COVID-19 variants eager to represent their countries at the Tokyo Olympics - The Beaverton

COVID-19 variants eager to represent their countries at the Tokyo Olympics

TOKYO, JAPAN ― Variants of SARS-COV-2 hailing from countries around the world are gearing up for the 2021 Summer Olympics.

“Man, I hope they don’t postpone the Olympics again,” commented the South African variant, a favourite of many pundits. “I’ve been working so hard to become as strong as possible, and who knows if I’ll be able to maintain this momentum until 2022.”

“Some of the new guys are pretty tough,” said the original strain. “But China has a title to defend, and we’re going for gold.”

With July just a few months away, some countries are worried they’ll be left out of the competition entirely. Ontario Premier Doug Ford recently loosened restrictions in the hopes of encouraging Canadian talent, but experts say that variants need more time to become dominant in their home countries before taking on the Olympics. 

Quebec has been mentioned as a great training ground, but others fear that a potential competitor would insist on representing the province instead of the entire country.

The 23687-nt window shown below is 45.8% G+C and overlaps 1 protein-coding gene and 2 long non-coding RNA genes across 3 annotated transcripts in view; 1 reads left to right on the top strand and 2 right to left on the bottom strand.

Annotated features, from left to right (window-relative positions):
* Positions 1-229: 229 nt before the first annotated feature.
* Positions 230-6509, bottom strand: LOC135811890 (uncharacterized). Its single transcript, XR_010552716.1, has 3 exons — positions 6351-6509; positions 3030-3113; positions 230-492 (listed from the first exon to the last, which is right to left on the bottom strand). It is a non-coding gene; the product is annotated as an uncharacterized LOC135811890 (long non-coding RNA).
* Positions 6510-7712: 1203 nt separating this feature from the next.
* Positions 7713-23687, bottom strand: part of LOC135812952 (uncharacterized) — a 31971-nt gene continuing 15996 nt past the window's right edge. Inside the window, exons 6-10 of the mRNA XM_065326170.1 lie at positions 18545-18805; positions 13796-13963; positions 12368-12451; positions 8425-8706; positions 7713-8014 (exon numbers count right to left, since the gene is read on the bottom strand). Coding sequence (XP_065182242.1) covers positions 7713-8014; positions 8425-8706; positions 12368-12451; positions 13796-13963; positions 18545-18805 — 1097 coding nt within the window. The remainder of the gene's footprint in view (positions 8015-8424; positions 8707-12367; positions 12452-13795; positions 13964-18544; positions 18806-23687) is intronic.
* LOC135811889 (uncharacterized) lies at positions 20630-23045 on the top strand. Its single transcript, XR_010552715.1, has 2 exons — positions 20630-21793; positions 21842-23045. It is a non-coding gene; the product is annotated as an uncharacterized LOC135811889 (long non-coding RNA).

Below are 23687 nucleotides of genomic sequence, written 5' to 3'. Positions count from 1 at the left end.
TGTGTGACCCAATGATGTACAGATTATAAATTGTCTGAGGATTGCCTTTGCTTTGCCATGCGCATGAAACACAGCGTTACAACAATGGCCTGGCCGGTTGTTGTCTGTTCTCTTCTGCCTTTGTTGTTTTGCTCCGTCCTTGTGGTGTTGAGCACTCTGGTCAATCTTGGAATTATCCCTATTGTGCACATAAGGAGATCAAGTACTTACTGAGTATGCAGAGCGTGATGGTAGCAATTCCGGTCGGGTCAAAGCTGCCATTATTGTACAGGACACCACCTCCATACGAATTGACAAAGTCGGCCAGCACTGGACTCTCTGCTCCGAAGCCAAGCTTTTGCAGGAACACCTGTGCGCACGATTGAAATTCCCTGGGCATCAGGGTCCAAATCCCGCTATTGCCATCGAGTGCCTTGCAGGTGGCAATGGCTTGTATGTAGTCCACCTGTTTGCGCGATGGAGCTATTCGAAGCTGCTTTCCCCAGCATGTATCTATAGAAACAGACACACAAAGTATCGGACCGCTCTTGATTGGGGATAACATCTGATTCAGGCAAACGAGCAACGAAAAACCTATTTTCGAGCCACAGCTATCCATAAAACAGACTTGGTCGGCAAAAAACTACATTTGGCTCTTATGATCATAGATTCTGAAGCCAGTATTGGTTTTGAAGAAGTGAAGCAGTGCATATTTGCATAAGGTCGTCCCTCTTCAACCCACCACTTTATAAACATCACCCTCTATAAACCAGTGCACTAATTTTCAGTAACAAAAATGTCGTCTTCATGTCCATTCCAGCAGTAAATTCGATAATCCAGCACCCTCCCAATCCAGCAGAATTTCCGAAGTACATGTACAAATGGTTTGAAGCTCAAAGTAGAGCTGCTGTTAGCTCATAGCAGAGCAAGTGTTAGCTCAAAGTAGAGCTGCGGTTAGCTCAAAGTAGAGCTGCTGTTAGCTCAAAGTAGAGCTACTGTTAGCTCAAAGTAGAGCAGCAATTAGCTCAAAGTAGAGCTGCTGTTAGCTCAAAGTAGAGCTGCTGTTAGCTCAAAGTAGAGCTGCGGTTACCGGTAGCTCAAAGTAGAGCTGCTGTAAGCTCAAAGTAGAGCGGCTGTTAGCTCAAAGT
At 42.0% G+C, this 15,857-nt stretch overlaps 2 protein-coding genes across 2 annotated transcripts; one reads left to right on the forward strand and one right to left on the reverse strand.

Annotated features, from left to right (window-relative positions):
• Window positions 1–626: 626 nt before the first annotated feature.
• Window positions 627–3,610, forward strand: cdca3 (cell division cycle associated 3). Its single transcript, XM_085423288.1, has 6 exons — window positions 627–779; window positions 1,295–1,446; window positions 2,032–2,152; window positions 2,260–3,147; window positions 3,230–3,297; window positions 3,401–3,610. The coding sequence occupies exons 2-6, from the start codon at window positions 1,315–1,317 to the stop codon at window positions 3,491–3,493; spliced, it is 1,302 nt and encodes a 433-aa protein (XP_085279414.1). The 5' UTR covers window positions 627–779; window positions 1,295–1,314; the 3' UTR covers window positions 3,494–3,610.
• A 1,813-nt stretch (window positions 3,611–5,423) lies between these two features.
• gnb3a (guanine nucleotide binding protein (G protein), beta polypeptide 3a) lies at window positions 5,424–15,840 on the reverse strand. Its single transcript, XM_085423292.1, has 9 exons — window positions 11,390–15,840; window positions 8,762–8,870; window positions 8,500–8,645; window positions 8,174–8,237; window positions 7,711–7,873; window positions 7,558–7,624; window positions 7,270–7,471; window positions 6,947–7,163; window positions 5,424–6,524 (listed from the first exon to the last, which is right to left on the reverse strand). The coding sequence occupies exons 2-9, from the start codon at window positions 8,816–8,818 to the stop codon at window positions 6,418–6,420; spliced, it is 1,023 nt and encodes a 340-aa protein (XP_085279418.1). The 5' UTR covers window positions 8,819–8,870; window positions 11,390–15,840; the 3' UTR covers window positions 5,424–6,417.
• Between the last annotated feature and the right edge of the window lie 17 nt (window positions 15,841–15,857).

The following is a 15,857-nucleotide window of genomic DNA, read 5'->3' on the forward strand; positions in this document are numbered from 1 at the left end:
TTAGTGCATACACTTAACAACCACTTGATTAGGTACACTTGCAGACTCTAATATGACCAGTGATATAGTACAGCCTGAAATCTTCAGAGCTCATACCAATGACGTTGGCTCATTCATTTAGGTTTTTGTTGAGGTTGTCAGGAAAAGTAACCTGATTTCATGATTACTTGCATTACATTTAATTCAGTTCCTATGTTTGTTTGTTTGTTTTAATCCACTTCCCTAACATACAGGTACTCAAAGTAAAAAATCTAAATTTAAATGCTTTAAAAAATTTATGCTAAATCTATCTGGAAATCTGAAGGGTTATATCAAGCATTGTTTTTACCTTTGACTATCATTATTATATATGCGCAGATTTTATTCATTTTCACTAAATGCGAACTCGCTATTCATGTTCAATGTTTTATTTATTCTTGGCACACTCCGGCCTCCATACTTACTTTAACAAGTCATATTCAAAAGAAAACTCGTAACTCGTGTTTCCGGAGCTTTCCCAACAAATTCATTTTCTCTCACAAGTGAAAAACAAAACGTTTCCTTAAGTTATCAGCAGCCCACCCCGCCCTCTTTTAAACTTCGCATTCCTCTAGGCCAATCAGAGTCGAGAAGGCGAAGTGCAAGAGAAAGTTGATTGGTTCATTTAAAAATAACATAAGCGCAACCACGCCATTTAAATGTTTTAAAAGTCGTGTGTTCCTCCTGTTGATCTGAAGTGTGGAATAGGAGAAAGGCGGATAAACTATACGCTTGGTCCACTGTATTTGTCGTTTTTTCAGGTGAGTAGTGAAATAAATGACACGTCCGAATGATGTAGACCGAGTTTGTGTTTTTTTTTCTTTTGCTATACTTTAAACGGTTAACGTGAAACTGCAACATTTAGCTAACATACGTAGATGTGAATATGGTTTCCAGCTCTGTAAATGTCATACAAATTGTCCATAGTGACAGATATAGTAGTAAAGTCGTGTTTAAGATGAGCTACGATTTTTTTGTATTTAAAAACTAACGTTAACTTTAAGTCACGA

Close observers agree that this will be the most exciting year for contagion sports since 2003. “Oh sure, you see a lot of STI’s do well enough at the Olympics, but this is next-level. And infection is by no means an easy sport. You’ve got to have it all: speed, range, a high viral load, and the ability to dodge antibodies,” explained Pedro Alves, a coach for the Brazil variant.

“Some, like the UK variant are known for their ability to accelerate right out of the gate. Others are slow and steady, more focused on beating out the competition over the long run.”

Fans are also looking forward to the action, with avid gambler Bill Brooks claiming to have $5000 on the New York variant, which is expected to do well in clearing the hurdles that vaccine developers are busily setting up.

“It’s a sure bet,” Brooks said. “Dr. Fauci himself says that he is taking it ‘very seriously.’”

ESPN has started covering the variants’ strengths and weaknesses, with announcers concluding that the California variant is “inexperienced, but definitely one to watch.” Meanwhile, the network’s commercial breaks are full of ads from variant sponsors, among them travel agents, movie theaters, and wedding planners who have been throwing the full weight of their influence into helping variants reach their full superspreading potential.

At press time, the UK variant had reportedly begun microdosing the Pfizer vaccine in order to build up its endurance.